I have had a Harbor Freight Tools hydraulic motorcycle lift/work table for well over 10 years. It has worked flawlessly and saved me many dollars compared to a few “brand name” lifts I considered. I replaced the included wheel clamp with a much more substantial unit a machinist friend made. That is a worthwhile upgrade I would make to any motorcycle work table. My final advice is always load & unload your MC with an assistant bracing the bike on the other side. It is very easy to lose control of a large MC during the awkward loading process.
 

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I have a Tekton, a Husky and a Neiko which have different ranges
The Tekton are guaranteed for life.
I lost one of the screws holding the head of my Tekton wrench. I sent them a picture and they sent me a new one right away,

I have Red Rock lift from Princess Auto in Canada. I think it's also available under different names.
It's a compact lift that can be folded and stored away when not needed. The table ones are basically fixed and use a car space.
It works manually or with a compressor.
It is too narrow to put the bike on the center stand, so I made myself an adapter that I can install when needed.
One other advantage is that you can work closer to the bike.
It has the same foot base as a regular table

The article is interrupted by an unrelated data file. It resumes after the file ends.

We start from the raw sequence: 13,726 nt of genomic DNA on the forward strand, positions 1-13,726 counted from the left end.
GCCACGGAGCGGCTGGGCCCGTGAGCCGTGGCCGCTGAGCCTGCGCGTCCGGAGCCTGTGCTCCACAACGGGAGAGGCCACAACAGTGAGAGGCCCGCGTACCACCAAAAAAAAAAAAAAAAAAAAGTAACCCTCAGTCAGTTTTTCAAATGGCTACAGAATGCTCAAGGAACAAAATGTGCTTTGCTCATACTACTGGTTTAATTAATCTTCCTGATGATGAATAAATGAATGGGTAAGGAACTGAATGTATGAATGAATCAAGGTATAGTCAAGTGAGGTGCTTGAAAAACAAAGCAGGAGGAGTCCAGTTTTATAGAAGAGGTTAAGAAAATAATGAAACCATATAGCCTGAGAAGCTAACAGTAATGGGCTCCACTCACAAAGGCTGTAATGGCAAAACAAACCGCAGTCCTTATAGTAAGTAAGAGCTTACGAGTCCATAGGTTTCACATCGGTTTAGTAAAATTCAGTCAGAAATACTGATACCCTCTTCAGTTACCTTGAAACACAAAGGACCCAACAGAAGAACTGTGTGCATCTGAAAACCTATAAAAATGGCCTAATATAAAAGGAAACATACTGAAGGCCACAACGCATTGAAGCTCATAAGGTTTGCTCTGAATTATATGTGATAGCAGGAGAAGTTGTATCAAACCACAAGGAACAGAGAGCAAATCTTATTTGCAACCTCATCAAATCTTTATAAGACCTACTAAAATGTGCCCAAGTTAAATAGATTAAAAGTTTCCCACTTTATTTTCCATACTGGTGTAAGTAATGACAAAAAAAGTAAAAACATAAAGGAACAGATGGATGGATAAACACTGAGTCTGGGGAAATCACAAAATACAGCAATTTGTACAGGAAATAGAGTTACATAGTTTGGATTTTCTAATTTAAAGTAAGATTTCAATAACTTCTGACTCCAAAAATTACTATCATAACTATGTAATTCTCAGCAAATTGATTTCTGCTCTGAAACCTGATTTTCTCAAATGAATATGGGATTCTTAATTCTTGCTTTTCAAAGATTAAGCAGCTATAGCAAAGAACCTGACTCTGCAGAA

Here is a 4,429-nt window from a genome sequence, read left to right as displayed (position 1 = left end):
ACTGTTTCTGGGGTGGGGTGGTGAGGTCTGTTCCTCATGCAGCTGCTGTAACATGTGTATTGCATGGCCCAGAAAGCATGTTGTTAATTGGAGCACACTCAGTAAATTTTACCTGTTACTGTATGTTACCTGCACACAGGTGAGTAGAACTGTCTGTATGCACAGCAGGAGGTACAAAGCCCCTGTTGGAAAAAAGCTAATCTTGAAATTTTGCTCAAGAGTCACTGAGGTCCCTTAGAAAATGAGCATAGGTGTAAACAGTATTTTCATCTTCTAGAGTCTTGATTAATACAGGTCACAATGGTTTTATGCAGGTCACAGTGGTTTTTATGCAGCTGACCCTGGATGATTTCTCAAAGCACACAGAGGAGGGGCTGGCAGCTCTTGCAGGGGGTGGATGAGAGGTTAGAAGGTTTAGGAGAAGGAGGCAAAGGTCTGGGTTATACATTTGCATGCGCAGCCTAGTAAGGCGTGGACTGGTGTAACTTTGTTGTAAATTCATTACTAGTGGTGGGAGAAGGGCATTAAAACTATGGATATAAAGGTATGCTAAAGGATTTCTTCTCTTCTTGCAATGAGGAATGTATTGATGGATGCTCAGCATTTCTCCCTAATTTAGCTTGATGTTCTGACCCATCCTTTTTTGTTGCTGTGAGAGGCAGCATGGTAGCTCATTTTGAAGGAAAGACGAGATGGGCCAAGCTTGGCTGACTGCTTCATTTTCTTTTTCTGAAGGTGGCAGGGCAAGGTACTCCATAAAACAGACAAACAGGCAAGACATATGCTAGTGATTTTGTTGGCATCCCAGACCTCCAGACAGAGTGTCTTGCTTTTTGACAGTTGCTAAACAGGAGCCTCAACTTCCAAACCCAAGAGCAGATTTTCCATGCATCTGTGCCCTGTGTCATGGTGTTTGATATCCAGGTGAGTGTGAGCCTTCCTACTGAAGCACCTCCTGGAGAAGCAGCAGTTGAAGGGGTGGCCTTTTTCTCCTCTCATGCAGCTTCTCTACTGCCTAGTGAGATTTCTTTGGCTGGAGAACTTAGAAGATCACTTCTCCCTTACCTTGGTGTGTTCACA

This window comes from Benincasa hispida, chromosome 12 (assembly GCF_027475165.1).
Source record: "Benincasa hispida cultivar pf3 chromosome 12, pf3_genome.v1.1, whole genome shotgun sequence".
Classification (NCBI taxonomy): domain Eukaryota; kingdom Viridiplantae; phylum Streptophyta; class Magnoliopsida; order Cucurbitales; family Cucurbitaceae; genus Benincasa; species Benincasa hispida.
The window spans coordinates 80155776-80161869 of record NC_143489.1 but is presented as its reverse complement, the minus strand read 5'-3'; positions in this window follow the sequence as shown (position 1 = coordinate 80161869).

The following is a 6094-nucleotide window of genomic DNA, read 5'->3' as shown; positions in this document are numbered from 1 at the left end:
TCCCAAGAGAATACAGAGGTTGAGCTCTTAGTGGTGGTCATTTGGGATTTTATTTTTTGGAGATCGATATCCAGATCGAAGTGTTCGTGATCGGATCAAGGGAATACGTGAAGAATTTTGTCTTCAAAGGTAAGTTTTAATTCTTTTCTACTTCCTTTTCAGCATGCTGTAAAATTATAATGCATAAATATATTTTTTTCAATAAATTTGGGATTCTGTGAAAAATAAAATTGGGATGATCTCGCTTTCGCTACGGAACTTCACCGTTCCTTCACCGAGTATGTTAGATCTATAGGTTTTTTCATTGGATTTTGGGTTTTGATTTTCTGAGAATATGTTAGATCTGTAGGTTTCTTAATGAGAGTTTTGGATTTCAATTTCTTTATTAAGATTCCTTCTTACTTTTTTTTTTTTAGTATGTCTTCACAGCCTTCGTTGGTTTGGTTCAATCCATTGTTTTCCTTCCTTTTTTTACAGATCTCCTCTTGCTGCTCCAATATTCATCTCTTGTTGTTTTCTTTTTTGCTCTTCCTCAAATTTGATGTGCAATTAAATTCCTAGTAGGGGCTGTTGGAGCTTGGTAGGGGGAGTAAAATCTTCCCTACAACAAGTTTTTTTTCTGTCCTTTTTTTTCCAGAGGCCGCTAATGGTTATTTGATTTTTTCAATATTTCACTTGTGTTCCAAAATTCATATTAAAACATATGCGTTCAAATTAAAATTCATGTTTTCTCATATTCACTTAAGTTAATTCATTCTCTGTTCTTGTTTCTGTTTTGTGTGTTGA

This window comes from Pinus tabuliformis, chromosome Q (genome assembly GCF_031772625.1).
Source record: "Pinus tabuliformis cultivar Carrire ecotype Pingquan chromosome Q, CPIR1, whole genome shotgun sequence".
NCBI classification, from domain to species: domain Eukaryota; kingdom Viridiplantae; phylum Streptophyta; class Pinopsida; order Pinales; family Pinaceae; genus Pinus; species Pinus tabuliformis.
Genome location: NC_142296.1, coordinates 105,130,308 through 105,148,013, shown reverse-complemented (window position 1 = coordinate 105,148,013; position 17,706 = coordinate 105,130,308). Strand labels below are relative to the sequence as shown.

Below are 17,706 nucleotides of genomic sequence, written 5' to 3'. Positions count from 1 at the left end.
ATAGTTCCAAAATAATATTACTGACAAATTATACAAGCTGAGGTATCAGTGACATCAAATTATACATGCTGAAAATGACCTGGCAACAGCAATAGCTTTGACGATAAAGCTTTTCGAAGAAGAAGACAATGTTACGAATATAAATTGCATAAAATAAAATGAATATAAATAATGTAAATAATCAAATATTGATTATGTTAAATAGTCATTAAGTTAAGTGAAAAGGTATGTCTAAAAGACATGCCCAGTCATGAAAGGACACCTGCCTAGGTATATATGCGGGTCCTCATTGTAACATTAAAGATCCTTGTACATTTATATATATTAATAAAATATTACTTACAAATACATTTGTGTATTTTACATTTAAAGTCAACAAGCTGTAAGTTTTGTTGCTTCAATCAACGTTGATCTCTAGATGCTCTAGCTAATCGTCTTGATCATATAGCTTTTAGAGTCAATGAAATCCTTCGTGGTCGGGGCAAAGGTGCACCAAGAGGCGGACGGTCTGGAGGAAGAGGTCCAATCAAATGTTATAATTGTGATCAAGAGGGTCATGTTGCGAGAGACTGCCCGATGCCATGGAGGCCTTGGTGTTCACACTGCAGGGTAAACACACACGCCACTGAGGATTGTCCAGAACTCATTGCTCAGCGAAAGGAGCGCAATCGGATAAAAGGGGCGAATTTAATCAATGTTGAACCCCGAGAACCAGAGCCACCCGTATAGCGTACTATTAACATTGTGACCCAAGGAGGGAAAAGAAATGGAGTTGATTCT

The only draw back is that you cannot ride the bike on it and I need someone to help me when I want to load it on it. (Which is also safer) Unloading is easy.
IMHO The forward anchor points could be more forward since this bike should be tied down at the forks and not the handle bars. Although putting the bike on the center stand moves it back and puts the anchor points in a better position.

YMMV
 

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I looked at HF lifts and ended up paying twice as much for a Handy. The HF lift just felt too flimsy for me for a bike the weight of the LT. My handy is rock solid with the LT on it. If I had only bikes that weighed 600 lbs or less, I probably would buy an HF.

I have an old Craftsman 3/8’ drive torque wrench that works pretty well and a 1/2” drive beam style and a 1/2” Proto that is quite nice. The HF wrenches seem fine from an accuracy perspective, but the one’s I have used felt gritty when turning the handle to change settings. My Sears and Proto just feel smooth and of higher quality, but I can’t say they are any better at properly torquing a fastener.